Scientists created “diamond rain” to mimic icy planets like Neptune

Diamond rain, diamond rain.
Diamond rain, diamond rain.
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It might sound like a Prince cover band, but “diamond rain” is a scientific phenomenon about which physicists have long hypothesized. And it was just proven possible to recreate.

According to a study published in the journal Nature Astronomy on Aug. 21, a team of scientists has recreated the “diamond precipitation” that they believe occurs inside enormous icy planets such as Neptune and Uranus. Those planets are rich in hydrocarbons, which scientists believe undergo structural changes as they grow closer to the planets’ cores, where extreme temperatures and pressures separate hydrogen from carbon—the element that forms diamonds—and, well, make it rain diamonds.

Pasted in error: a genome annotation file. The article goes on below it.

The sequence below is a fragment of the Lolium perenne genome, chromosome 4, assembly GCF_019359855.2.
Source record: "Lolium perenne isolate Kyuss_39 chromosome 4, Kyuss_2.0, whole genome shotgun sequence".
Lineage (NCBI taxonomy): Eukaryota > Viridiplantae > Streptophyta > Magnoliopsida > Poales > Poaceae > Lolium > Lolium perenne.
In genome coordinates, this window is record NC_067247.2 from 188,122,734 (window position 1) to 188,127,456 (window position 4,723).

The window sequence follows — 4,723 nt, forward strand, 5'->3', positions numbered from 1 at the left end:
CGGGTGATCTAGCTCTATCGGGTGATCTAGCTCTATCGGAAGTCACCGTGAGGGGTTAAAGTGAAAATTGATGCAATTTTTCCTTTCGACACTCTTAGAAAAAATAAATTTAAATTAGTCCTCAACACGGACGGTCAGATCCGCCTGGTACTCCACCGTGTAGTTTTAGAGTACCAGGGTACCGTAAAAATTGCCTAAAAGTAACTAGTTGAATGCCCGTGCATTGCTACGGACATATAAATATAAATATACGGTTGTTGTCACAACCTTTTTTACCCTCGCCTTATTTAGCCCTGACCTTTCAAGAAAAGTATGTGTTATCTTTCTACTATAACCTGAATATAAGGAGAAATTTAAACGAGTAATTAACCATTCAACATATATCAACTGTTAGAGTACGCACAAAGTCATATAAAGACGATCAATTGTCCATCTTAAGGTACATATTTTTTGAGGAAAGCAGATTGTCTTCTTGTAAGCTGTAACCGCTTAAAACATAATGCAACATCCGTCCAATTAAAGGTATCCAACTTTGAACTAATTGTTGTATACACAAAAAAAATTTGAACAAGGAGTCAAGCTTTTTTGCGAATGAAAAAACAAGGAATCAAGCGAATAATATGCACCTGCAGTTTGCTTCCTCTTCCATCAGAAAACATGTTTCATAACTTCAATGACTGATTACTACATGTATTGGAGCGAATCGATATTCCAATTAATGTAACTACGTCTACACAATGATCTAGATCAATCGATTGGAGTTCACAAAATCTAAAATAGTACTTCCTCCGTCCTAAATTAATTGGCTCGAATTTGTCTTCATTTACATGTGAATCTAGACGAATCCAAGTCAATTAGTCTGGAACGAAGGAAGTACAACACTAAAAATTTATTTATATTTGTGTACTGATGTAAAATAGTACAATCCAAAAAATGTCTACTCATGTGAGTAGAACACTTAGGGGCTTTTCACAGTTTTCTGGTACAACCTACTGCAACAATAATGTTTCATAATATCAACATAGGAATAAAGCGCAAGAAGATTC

According to Cosmos, the scientists used an X-ray free-electron laser—called the Linac Coherent Light Source (LCLS)—at the SLAC National Accelerator Laboratory at Stanford University to create the intense force needed to bring free carbon atoms close enough to bond in the pattern required to make a diamond. The Washington Post reports that the source of these carbon atoms was none other than a block of polystyrene—yes, polystyrene, which is composed of hydrogen and carbon, much like the oceans of Neptune and Uranus.

Don’t get too excited. The diamonds the scientists created were less than one nanometer (a billionth of a meter) in length—invisible without lab-grade electron microscopes, and several million times smaller than a stone that might appear on one’s ring finger.

“It’s a bit hard to see how to grow a gem-sized diamond using this technique,” Martin Roscheisen, founder of Silicon Valley-based Diamond Foundry (which creates lab-grown diamonds for jewelry) told Quartz in an email. He also said it would be difficult for this laser-based technique to sustain the “lattice” pattern required for a larger single crystalline diamond like the ones his team grows in Diamond Foundry’s plasma reactors.

But minuscule man-made diamonds can still have industrial applications, and the findings are helping scientists better understand processes underway on planets billions of miles from earth.